Transport companies from Serbia, and from the whole of Europe, are having major problems entering Germany and are spending hours in freezing cold temperatures waiting to take a PCR test at the German border.
The problems arose when Germany introduced new measures for entering the country, which include all truck drivers doing mandatory PCR test, something that had never happened so far, not even during the state of emergency in March last year.
The measures applying at the German border are best explained by the example of a Serbian truck driver at the Slovak-German border who lined up for the test on Tuesday at 2 p.m. and finished the procedure after almost 15 hours, on Wednesday at 4:30 a.m.
Due to the introduction of new measures that threaten to block transport not only from Serbia but also from the whole of Europe, the president of the Chamber of Commerce and Industry of Serbia, Marko Čadež, sent a letter to the German State Secretary at the Ministry of Transport and Digital Infrastructure, Steffen Bilger, asking for a quick solution.
“The latest measure introduced by Germany, which applies to all persons entering the country (including professional drivers) and who have stayed in or passed through Slovakia and the Czech Republic and part of Austria, stipulates the obligation for these persons to register at the border and do a PCR test which has to be negative. In some cases quarantine was ordered too which has led to an extremely complicated situation and great delays in the transport of goods,” Čadež adds.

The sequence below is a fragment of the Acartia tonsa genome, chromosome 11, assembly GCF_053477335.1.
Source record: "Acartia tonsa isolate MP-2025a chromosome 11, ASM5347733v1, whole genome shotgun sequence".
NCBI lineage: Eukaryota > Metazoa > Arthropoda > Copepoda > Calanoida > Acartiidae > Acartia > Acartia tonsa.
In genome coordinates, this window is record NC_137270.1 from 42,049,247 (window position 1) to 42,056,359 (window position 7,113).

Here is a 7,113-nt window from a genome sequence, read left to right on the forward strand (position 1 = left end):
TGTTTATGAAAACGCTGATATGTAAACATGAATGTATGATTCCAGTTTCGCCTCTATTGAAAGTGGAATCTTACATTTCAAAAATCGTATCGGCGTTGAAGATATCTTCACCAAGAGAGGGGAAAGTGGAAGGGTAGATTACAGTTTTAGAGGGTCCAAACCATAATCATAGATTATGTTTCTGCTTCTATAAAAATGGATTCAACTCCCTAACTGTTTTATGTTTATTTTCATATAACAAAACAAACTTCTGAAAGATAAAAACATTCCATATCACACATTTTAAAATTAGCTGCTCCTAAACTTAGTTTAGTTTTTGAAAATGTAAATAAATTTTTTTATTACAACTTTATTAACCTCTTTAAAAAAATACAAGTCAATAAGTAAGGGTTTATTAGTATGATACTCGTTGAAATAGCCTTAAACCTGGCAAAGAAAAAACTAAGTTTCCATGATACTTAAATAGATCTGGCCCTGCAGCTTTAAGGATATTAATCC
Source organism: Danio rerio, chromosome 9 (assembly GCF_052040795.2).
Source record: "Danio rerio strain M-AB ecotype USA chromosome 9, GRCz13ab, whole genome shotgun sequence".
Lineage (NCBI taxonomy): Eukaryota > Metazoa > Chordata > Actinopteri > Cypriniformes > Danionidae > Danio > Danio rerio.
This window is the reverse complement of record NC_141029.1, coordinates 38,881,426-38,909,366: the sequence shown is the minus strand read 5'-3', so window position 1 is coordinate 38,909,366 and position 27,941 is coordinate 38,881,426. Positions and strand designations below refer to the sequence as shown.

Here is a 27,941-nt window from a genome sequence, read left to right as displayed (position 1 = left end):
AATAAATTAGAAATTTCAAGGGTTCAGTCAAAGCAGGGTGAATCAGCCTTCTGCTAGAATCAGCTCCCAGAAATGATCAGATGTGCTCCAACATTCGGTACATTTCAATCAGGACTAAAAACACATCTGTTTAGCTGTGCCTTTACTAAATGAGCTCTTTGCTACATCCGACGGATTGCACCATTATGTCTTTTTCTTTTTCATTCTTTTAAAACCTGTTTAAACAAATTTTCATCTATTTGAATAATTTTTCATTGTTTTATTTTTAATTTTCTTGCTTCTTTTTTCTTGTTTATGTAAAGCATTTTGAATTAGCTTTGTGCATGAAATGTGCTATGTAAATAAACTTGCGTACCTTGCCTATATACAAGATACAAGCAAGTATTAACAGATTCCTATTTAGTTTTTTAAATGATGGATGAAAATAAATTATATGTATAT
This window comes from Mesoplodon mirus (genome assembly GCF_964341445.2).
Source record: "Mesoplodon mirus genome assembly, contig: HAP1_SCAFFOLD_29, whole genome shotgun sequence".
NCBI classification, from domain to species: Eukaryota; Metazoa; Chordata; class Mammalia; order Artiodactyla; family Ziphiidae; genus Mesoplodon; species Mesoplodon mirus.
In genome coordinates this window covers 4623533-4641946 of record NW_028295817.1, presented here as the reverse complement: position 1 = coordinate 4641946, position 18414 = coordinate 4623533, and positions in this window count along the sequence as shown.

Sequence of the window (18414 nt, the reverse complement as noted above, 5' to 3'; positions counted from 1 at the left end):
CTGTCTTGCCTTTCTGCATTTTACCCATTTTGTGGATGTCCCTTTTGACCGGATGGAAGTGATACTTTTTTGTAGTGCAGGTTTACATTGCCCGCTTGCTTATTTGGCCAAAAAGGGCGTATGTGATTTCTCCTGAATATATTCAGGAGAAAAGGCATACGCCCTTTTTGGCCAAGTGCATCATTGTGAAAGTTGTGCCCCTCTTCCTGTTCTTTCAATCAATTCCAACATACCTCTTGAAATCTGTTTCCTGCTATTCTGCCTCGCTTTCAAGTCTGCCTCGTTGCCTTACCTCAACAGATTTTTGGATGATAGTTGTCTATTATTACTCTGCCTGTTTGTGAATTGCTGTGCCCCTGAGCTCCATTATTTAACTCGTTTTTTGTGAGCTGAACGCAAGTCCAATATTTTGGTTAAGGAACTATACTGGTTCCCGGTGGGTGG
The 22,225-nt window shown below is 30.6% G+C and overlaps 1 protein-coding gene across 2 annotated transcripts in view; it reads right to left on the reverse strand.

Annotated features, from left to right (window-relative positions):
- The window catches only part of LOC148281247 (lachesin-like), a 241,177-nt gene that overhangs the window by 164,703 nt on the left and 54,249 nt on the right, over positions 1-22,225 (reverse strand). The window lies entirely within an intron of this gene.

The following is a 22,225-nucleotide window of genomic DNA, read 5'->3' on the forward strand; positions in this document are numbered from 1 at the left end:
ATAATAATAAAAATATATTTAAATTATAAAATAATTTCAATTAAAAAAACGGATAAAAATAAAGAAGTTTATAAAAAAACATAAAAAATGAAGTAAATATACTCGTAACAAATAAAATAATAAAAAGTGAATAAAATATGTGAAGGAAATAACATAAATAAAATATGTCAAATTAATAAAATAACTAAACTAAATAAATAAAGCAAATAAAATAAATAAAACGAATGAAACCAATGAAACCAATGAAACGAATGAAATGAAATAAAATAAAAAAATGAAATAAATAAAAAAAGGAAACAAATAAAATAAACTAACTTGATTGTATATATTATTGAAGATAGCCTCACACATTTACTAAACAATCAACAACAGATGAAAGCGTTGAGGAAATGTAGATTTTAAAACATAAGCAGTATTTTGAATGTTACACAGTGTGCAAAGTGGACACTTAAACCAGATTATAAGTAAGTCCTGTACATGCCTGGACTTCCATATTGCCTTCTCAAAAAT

He points out that “the images from the borders, the queues where hundreds of drivers stand for several hours in extremely bad weather, waiting for the tests, are really worrying.”
“By doing so, they are at greater risk of infection than when they stay in their trucks. During the year-long pandemic, professional drivers have been exempt from all restrictive measures. And because of that, there have been no major delays in the delivery of goods. The transport of goods, as the lifeblood of any economy, must not stop and must be carried out under any conditions,” concluded Čadež.
This post is also available in: Italiano